It is very likely that your hackathon will have a theme. Very early in the planning process you will want to think about what the theme will be. It’s possible that the theme will tie into your hackathon goals. You should use the theme to guide developers to create the kinds of solutions you want to see at the hackathon.
You have two thematic slots to fill. The first is a topic theme and the second is a technology theme. You do not have to set a theme for both theme and technology. I frequently set one, but not the other. Examples of a topic theme are education, music, travel, smart city. Examples of a technology theme are IoT, mobile app, VR. The topic theme can be another industry entirely and the technology theme should be how you want people to build or deliver their solutions. If you have an IoT education hackathon, you are asking teams to build apps for education that are connected to the Internet of Things.
When you are deciding on a theme, there is a balance of keeping it broad, but not too broad while simultaneously making it specific, but not so specific that it only allows for three project variations. For example, a theme that would be too broad would be Government. The idea of government is so widespread and topically diverse that it doesn’t provide enough parameters to drive creative solutions. A theme that would be too narrow would be a Smart City Parking theme. That is too specific and will likely yield very similar solutions from most teams. It will be boring to sit through 15 parking apps during the final presentations.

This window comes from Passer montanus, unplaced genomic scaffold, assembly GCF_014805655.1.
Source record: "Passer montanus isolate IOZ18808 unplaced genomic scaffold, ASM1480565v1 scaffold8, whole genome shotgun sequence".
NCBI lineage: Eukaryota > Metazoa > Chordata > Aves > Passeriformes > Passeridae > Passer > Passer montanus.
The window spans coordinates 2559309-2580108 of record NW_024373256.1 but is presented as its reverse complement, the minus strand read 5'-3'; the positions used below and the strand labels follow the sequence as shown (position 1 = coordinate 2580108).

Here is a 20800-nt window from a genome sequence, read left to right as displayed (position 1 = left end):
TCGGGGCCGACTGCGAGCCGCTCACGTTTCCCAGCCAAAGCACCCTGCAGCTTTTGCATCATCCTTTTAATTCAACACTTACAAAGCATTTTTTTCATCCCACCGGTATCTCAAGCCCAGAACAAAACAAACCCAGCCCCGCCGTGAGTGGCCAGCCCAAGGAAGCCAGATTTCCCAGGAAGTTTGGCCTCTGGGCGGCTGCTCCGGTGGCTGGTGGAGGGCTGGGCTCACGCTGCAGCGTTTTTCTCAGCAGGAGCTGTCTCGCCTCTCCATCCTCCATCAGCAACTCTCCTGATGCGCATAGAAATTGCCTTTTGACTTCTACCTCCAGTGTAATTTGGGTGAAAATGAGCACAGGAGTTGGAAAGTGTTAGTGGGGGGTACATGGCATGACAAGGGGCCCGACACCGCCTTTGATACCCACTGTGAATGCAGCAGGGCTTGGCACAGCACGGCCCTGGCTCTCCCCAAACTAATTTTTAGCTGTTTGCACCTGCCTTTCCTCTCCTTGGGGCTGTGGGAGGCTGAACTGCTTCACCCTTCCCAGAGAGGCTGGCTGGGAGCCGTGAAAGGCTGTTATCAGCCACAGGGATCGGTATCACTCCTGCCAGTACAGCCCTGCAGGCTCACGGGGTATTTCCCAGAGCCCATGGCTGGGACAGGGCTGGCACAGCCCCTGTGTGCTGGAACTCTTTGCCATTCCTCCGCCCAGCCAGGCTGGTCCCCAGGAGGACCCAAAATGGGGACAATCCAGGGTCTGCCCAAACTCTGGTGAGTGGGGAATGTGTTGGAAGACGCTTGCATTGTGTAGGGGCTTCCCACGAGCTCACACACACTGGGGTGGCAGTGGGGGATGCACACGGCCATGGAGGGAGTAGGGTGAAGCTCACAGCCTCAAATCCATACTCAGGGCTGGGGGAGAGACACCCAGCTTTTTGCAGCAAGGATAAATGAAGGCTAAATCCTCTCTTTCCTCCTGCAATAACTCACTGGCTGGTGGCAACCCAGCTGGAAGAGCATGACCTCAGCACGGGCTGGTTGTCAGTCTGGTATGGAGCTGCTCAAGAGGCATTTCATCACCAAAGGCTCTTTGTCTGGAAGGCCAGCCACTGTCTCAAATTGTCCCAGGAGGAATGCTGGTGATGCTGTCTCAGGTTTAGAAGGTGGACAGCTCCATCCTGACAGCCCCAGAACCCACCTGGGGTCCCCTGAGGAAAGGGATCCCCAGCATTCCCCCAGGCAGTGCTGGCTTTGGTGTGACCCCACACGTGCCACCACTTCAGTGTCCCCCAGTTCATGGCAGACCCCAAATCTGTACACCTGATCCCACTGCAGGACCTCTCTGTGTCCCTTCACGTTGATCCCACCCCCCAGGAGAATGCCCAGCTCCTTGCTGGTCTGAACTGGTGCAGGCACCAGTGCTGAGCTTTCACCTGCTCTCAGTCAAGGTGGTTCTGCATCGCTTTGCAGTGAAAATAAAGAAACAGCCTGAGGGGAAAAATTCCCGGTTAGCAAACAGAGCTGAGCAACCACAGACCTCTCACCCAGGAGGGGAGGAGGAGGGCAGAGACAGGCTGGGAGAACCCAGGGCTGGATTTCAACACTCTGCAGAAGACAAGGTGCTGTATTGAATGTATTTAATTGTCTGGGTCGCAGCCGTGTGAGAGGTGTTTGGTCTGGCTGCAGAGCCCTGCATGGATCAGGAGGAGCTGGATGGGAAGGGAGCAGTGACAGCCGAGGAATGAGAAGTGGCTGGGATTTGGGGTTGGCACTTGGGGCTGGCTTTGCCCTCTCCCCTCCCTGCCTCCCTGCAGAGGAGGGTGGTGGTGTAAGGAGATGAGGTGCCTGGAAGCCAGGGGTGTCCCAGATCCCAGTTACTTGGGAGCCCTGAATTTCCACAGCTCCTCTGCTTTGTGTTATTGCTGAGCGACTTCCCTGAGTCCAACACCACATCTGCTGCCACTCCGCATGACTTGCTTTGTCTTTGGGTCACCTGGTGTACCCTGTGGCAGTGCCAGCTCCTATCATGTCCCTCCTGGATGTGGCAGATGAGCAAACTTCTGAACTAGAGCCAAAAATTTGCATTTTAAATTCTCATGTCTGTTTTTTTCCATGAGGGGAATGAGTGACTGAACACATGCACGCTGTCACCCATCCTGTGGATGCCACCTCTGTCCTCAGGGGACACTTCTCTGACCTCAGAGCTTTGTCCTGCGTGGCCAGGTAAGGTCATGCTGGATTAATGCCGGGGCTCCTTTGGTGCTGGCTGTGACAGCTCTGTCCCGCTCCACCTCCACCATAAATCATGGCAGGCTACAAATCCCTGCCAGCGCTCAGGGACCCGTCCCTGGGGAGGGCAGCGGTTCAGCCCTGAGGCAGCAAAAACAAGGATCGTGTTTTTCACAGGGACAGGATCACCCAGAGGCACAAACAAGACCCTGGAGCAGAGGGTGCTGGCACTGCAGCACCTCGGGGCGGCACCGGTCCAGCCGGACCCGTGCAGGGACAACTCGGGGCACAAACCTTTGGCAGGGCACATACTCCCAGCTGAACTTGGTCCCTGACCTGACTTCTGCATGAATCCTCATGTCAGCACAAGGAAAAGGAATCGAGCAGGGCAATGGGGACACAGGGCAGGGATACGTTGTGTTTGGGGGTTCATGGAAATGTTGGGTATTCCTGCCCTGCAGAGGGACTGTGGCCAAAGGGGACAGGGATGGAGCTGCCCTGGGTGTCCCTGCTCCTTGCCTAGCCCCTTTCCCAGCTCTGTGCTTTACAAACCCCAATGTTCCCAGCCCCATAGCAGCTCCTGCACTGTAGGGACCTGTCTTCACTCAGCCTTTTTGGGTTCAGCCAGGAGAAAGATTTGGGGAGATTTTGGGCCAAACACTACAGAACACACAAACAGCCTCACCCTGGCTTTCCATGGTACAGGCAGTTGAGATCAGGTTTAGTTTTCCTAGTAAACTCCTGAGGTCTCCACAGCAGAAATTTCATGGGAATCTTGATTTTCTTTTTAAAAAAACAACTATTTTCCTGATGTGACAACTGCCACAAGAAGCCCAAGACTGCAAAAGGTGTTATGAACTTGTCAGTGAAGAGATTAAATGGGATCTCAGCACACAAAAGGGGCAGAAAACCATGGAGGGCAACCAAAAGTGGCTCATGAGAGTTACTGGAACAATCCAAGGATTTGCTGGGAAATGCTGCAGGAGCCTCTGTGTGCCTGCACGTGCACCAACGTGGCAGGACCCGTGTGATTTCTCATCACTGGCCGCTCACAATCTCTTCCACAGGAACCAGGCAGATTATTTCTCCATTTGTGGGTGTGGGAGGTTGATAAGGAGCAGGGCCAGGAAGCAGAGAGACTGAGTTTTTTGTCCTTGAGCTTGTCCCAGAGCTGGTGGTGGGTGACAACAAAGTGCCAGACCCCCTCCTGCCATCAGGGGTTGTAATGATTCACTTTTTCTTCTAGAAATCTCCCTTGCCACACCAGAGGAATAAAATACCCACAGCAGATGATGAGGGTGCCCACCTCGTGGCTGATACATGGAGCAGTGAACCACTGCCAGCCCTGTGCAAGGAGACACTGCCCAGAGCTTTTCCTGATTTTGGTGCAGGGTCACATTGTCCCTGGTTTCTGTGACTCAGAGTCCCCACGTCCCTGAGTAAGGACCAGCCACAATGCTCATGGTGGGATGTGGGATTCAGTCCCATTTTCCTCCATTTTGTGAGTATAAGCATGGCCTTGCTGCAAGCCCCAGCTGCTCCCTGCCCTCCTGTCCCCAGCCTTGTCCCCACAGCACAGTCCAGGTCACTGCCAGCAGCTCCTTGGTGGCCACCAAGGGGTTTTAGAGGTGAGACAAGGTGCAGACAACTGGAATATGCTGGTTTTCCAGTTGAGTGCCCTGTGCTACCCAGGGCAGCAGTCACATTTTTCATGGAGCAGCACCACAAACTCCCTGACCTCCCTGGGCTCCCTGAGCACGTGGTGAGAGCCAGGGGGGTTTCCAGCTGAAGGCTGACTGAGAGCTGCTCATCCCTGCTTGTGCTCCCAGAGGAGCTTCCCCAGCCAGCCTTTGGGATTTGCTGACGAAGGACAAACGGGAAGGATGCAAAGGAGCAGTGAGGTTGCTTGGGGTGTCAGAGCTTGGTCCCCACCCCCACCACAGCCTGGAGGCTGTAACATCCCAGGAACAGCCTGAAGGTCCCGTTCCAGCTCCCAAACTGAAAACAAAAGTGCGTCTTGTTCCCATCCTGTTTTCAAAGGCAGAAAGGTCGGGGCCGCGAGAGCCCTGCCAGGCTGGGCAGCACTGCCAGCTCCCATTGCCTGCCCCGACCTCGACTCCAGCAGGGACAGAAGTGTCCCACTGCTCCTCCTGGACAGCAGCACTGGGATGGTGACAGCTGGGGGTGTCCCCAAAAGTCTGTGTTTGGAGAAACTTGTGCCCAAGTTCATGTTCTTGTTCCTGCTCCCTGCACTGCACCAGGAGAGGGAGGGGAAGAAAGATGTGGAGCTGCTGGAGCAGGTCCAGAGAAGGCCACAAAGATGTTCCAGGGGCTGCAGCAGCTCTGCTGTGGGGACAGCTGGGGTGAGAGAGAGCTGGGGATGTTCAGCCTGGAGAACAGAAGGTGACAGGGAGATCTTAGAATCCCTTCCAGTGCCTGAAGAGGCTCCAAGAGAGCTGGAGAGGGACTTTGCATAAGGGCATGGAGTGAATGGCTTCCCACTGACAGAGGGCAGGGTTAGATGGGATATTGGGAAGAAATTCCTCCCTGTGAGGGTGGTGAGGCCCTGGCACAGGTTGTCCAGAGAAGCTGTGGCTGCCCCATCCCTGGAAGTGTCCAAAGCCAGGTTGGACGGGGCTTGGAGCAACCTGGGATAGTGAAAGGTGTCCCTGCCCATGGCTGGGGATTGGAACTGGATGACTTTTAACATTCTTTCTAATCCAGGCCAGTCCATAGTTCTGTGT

A good theme is Smart City since it provides parameters, but still has a number of diverse problems that developers can solve. When I’ve run a smart city hackathon, I will also specify sub-themes. I list three areas that team can focus on like public safety, smart transportation or environment. Doing that helps to provide even more parameters if it would be helpful to the team. If not, they are still able to work under the Smart City thematic umbrella.
To incentivize teams to build projects within the theme hackathon, I attach prizes to the themes. (Another way to encourage thematic participation is to include adherence to the theme in the judging criteria.) In the Smart City hackathon example, I would have a prize for each of the three sub-categories and I would have a larger prize for the Best Smart City Hack. This encourages teams to develop projects in the three sub-categories but allows for a team to build something different and still be considered for a prize. Some people don’t like prizes at hackathons and that is just fine. I run my hackathons with prizes, but I also stress to participants the other great benefits of hackathons.
If you are working with a subject matter expert (SME) in a theme area, feel free to ask them to come up with several problems they would like to see team work on. You or the SME can present the problems during the kickoff. The is a helpful way to give teams a starting point. Often teams will work on different parts of the problem statements. They will bring in their own perspective which will give more variety to the final presentations.